Mark Chapter 13:28-37

This will conclude Chapter 13, and the the Apocalypse of Mark.

28 Ἀπὸ δὲ τῆς συκῆς μάθετε τὴν παραβολήν: ὅταν  ἤδη ὁ κλάδος αὐτῆς ἁπαλὸς γένηται καὶ ἐκφύῃ τὰ φύλλα, γινώσκετε ὅτι ἐγγὺς τὸ θέρος ἐστίν.

“From the fig learn the (meaning of) the parable: when now the branches become tender (i,e., with new growth) and the leaves grow, you know that the summer is near.

Jesus is referring back to the fig tree that he cursed. If you recall, the tree was in leaf, but there were no figs. This would make sense; it was Passover, which is usually in April, so it was spring and the tree would be in leaf. Assuming the fruit does not form and ripen until autumn, this would explain the state of the tree when Jesus found it. Still, interesting that he grew angry and cursed the tree when he knew full well there would be no figs. 

28 A ficu autem discite parabolam: cum iam ramus eius tener fuerit et germinaverit folia, cognoscitis quia in proximo sit aestas.

29 οὕτως καὶ ὑμεῖς, ὅταν ἴδητε ταῦτα γινόμενα, γινώσκετε ὅτι ἐγγύς ἐστιν ἐπὶ θύραις.

“And so you, when you see these things happening (lit = ‘having become’), you will know it may be at the door.

Remember, back at the beginning of the chapter, the disciples (conveniently) asked Jesus what the sign would be that portended the destruction of the Temple. Jesus has given it to them.

29 Sic et vos, cum videritis haec fieri, scitote quod in proximo sit in ostiis.

30 ἀμὴν λέγω ὑμῖν ὅτι οὐ μὴ παρέλθῃ ἡ γενεὰ αὕτη μέχρις οὗ ταῦτα πάντα γένηται.

“Amen I say to you, that this generation not pass away until all of these things become.

This is fascinating. Here is the fundamental, the irreducible nub that prompts many to say that Jesus was, at his core, a preacher of apocalypse. By the time this sentence was written, much of “this generation” that saw the life of Jesus had already passed away. Per the legend, John lived until approx 100 CE, which would be another generation after Mark wrote, but most of the people who had seen Jesus were likely dead. We are, after all, talking about the passage of forty or more years, at a time when not many people lived past the biblical three-score years and ten. And yet, Mark faithfully records this prediction, in full knowledge that Jesus is pretty much wrong.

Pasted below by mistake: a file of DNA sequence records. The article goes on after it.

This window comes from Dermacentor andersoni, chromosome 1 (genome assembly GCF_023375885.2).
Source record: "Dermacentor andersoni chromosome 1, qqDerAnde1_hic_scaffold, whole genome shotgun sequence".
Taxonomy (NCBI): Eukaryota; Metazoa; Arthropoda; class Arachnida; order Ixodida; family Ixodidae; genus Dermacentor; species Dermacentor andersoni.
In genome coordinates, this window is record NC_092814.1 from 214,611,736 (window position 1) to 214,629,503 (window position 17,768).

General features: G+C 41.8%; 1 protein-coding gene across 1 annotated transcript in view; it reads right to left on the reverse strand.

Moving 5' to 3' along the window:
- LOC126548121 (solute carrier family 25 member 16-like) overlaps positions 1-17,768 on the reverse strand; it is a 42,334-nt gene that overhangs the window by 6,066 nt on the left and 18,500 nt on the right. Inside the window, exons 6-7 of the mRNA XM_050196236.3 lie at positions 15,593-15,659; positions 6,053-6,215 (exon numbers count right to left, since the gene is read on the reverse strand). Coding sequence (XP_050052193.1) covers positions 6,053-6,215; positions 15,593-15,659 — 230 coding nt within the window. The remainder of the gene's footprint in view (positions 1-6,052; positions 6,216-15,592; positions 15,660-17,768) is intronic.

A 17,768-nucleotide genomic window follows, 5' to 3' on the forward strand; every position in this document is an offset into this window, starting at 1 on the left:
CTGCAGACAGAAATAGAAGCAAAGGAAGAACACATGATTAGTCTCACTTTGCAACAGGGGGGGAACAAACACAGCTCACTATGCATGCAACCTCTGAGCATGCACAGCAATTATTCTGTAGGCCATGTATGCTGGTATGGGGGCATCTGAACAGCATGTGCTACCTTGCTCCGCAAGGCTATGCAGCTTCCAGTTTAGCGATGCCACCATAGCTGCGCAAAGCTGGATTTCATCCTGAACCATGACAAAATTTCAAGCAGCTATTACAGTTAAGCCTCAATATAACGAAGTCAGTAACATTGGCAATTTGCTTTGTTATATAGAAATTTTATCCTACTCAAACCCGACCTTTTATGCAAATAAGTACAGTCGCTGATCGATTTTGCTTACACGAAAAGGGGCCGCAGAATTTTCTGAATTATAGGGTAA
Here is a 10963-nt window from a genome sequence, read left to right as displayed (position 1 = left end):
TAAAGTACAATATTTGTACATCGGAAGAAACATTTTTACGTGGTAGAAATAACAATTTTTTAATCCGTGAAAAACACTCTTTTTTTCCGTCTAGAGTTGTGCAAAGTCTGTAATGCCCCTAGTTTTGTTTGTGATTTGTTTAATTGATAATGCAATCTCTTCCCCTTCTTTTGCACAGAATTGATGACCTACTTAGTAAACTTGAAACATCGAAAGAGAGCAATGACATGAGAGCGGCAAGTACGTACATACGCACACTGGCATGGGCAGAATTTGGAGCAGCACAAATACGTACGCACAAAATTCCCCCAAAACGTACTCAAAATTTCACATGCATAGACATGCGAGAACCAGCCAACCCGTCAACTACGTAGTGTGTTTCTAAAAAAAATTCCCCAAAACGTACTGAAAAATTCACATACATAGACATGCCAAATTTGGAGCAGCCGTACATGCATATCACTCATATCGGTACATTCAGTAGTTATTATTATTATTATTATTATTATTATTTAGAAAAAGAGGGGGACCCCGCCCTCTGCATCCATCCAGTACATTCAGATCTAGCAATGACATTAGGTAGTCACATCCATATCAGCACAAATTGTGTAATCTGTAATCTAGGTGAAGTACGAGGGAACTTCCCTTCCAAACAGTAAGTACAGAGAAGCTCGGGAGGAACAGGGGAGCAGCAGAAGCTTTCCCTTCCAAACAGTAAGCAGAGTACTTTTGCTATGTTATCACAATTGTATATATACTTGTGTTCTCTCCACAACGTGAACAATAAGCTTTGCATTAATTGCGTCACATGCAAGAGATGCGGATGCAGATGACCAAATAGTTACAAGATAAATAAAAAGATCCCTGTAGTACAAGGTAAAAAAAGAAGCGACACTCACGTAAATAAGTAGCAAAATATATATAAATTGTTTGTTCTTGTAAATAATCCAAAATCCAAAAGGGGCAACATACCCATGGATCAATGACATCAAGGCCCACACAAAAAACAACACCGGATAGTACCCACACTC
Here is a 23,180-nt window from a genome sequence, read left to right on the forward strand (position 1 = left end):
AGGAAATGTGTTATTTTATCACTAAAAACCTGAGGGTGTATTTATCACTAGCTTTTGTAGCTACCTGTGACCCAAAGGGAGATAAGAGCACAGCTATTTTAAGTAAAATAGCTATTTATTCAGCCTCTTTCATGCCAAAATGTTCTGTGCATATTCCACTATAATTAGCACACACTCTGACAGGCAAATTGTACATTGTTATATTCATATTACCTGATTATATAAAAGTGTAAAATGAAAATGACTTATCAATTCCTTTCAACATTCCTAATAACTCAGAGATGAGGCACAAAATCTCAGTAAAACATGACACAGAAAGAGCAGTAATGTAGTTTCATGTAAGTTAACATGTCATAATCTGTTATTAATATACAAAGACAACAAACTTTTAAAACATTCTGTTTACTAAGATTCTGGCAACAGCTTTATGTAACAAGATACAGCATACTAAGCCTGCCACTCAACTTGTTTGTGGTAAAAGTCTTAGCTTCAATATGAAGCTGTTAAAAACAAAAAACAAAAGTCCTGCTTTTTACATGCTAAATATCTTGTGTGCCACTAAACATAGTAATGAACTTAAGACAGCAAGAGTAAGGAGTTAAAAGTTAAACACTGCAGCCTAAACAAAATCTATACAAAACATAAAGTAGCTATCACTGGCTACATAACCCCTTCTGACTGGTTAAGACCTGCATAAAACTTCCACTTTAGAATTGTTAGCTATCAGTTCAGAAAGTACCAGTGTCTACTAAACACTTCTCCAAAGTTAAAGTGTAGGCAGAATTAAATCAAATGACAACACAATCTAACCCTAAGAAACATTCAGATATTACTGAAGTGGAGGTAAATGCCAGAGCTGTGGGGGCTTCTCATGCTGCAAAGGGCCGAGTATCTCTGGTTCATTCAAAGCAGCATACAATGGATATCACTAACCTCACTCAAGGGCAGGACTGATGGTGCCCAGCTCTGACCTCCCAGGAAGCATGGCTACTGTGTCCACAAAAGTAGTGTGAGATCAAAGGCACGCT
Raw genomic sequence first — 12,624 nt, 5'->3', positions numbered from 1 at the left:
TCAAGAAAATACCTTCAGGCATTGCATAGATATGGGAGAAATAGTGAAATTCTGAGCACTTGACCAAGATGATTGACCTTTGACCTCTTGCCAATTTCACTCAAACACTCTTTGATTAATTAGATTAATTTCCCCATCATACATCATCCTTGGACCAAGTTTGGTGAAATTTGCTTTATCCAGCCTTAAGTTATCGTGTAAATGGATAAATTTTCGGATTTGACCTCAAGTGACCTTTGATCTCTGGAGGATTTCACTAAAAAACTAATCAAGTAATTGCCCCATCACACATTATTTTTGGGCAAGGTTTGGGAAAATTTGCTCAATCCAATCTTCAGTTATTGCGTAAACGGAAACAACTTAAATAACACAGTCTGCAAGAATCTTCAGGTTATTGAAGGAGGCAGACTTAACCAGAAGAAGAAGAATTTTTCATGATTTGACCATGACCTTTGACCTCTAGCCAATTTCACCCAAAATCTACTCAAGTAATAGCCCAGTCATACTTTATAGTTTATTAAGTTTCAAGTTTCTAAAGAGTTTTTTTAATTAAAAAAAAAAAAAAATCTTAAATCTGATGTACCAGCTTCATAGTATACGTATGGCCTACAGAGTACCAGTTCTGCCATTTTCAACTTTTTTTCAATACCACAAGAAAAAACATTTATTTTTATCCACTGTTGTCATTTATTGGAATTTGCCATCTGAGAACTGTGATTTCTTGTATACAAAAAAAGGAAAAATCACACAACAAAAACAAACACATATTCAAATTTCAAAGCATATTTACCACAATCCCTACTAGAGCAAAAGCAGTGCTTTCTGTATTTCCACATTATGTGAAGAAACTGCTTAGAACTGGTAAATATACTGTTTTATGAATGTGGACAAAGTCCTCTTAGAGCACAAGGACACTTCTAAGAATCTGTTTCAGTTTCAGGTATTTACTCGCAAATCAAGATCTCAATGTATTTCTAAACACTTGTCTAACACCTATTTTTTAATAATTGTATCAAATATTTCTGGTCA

Or was he?

Jesus is wrong if we take him to mean the end of times. But that, at root, is not what he has been discussing. Rather, he’s been talking about the destruction of the Temple. Granted, that may still have been 40 years after the fact, but the point is, it had happened, and the audience knew it. So, Jesus, in fact, was right.

But this is more complicated than whether Jesus was talking about the end of times, or the end of the Temple. For let’s not forget that Paul was also expecting the return (the Parousia) of Jesus in the very near future. This expectation 20 years before Mark has to bestow a level of confidence that Jesus, at least, may have foretold apocalypse. Given this, what Mark says here is usually taken to reinforce this belief that this was at the core of Jesus’ message. However, I’m not sure this is accurate.

What we have here, IMO, is Mark actually walking back Jesus’ prediction to some degree. Or, at least, he is hedging the bet. Because if Mark is having Jesus talk in these terms about the destruction of the Temple, instead of about the End Times, then Jesus’ prediction has actually come true. How clever is that? seriously, that is brilliant!

But the bottom line remains that it seems to imply that Jesus did predict end times; or, at least, he predicted something.

30 Amen dico vobis: Non transiet generatio haec, donec omnia ista fiant.

31 ὁ οὐρανὸς καὶ ἡ γῆ παρελεύσονται, οἱδὲ λόγοι μου οὐ μὴ παρελεύσονται.

“The sky and the earth will pass away, but you see that my words will not pass away.